Viking feasts and Norse mythology. Pagan revelry and Druid rituals at Stonehenge.
There’s a reason the summer solstice in the Northern Hemisphere—which falls on or around June 21 each year—is most closely associated in our collective imagination with the ancient cultures of northern Europe. The day marks the moment when the Earth, revolving on its tilted axis in space, is inclined at its sharpest angle, resulting in the longest period of sunlight of any day of the year for the top half of the planet. And the amount of daylight climbs the farther north you go.
That’s why even today the world’s biggest celebrations around the summer solstice happen in northern climes. In the far reaches of Europe—from England and Germany to Scandinavia and the Baltic states—a day is set aside for activities such as the lighting of bonfires and dancing around a maypole. In Iceland, a country so far north it abuts the Arctic Circle, the Secret Solstice Music Festival avails itself of three straight days of midnight sun.
But even if you can’t make it all the way to northern Europe, there are still plenty of ways to celebrate the solstice. Here are nine ideas to get your wanderlust going.
1. On the day most associated with the summer solstice, June 21, people in more than 700 cities in 120 countries across the world will celebrate Fête de la Musique, or Make Music Day. You don't have to be a maestro to participate; every kind of musician—young or old, amateur or professional—is invited to take their exuberance to the streets, parks, and public spaces where they live. Events are taking place in 38 cities across the United States, including Minneapolis, Minnesota, where the band Semisonic—remember that '90s song “Closing Time”?—will lead a ukulele jam session, and Detroit, Michigan, where a massive group is set to gather for a live performance in front of the Institute of Art.
2. The summer solstice also happens to coincide with the International Day of Yoga, which celebrants will honor by practicing the body-mind discipline around the world, from Chandigarh in northern India to a mass yoga class in New York City's Times Square.
3. In Canada—another far-north nation where the solstice is experienced intensely—the astronomical event falls on National Aboriginal Day, when the country celebrates the cultures of its indigenous inhabitants. Ottawa celebrates the two events together at its annual Summer Solstice Aboriginal Arts Festival, featuring storytelling, a powwow, aboriginal crafts, and family-friendly attractions such as stilt walkers and a petting zoo.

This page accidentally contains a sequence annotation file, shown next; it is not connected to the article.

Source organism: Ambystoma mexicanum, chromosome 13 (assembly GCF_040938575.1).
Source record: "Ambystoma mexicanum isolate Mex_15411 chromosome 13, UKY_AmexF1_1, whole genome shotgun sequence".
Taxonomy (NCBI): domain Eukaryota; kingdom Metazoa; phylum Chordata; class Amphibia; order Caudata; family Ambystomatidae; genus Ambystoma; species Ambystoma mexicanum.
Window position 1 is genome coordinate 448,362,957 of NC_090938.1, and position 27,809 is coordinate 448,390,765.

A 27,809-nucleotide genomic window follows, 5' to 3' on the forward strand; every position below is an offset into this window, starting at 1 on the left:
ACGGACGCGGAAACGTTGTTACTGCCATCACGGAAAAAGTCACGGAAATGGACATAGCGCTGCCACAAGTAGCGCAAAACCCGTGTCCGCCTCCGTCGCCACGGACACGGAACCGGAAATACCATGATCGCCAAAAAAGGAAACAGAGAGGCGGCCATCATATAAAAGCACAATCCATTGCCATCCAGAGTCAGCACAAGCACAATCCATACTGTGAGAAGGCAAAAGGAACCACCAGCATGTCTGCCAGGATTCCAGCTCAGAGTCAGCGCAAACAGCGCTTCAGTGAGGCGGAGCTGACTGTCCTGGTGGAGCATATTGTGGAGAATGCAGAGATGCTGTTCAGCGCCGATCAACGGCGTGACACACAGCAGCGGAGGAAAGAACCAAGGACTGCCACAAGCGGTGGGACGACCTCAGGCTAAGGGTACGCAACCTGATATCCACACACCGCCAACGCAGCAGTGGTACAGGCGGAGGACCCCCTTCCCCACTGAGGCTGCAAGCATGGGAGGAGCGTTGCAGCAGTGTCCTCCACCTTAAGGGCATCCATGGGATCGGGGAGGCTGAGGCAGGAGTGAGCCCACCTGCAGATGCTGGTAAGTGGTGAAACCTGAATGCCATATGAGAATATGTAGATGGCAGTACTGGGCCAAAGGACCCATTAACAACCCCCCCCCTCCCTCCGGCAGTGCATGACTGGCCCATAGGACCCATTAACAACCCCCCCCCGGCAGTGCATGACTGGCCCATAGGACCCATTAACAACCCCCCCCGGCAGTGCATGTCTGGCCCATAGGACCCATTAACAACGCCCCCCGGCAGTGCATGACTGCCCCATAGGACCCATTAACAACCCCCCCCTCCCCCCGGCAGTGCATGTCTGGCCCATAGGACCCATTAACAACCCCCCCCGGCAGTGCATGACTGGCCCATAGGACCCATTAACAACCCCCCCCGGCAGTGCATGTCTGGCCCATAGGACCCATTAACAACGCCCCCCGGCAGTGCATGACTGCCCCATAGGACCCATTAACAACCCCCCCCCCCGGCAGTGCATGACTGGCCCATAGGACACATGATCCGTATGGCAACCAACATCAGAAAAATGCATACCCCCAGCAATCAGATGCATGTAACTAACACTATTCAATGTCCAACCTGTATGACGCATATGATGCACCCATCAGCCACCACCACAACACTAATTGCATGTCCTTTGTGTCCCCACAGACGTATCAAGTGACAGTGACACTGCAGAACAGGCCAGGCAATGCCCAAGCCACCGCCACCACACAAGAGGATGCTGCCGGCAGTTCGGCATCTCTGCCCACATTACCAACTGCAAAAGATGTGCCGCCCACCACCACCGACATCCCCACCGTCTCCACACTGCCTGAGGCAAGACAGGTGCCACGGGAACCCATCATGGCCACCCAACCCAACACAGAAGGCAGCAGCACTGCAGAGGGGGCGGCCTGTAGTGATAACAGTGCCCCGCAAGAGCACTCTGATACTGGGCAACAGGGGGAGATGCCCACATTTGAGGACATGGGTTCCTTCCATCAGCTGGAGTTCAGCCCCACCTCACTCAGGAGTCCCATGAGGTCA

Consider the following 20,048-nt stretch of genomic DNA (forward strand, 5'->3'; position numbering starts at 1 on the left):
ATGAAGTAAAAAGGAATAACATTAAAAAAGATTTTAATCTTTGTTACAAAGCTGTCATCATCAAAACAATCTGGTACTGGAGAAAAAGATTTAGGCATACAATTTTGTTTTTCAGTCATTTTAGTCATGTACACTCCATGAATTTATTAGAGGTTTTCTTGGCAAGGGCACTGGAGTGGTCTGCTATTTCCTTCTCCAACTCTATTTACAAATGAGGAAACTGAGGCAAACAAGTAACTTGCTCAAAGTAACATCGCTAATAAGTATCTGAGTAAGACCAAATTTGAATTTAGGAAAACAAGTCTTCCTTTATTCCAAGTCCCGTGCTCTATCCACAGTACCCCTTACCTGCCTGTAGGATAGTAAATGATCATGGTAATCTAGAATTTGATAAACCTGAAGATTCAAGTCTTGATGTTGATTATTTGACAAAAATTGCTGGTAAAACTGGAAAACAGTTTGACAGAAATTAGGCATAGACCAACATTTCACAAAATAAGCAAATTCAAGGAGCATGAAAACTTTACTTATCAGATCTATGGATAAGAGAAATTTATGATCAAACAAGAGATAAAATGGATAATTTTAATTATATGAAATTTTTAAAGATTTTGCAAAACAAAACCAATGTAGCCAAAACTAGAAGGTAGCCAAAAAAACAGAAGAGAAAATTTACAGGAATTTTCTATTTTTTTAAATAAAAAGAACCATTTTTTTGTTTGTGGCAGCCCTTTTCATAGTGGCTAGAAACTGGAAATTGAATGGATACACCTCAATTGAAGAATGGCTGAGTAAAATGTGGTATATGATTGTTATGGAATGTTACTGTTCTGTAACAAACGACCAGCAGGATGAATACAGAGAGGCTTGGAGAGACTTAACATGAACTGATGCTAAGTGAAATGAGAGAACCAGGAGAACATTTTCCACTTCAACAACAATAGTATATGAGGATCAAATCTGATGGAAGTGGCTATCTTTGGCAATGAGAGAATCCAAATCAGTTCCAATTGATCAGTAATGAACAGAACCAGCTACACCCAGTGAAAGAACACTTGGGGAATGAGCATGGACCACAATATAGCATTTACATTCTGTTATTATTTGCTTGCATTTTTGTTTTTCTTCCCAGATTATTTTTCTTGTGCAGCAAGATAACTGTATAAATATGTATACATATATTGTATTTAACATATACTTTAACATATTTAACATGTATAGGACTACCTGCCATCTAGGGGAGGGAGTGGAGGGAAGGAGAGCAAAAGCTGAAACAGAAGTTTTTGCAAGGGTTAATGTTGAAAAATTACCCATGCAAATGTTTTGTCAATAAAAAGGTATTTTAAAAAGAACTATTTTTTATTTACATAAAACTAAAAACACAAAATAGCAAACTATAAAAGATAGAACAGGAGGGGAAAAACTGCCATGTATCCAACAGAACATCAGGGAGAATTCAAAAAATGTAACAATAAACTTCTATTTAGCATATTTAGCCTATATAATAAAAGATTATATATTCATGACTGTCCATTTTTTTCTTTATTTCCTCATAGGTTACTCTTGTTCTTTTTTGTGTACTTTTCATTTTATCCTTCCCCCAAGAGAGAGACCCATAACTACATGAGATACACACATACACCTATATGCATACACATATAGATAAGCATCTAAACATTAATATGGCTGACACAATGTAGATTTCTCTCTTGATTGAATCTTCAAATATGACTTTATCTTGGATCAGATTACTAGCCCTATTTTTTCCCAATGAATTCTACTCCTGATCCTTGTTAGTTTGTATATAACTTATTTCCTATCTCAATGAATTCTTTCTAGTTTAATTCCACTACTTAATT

4. On or near the solstice, communities across the U.S. mark the occasion with homespun solstice festivals. Notable among them are the Downtown Solstice Festival in Anchorage, Alaska, and the Midsummer Festival in Lindsborg, Kansas, also known as Little Sweden USA. In others, the solstice hoopla draws revelers from near and far. Best bets: the Solstice Parade in Santa Barbara, California, and Fremont Solstice Weekend in Seattle.
5. If you happen to be in Cairo, Egypt, on June 21, head over to Giza on the other side of the Nile. At dusk, if you can find a vantage point at or behind the Sphinx, the sun will set perfectly between two of the Great Pyramids.
6. In many Christian communities around the world, the summer solstice is synonymous with St. John’s Day, the feast day associated with John the Baptist. Also known as Midsummer, the occasion is commemorated with parties and merriment from Italy to Brazil, where, due to the fact that the country straddles the Equator, the solstice is a veritable nonevent.
7. Speaking of countries around the Earth’s midsection, the summer solstice also happens to fall near International Surfing Day. So even if you’re far away from the land of the midnight sun you can spend the day catching waves.
8. If you're curious to explore one of the stranger and more controversial ways the solstice is commemorated, book a flight to China. According to the South China Morning Post, in Yulin, in the Guangxi Province, and in a handful of other cities around the country, locals mark the longest day of the year by eating dog meat—which is said to ward off bad spirits and boost sexual performance, both of which have no scientific basis. Perhaps unsurprisingly, protests against the tradition by animal rights activists have been growing in recent years.
9. If you’re committed to pursuing the classic Druid route when it comes to celebrating the solstice, but can’t make it to England, set your sights on one of the many Stonehenge replicas around the United States. Roadside America has put together a handy roundup of the most noteworthy imitations of the mysterious Neolithic structure for your convenience.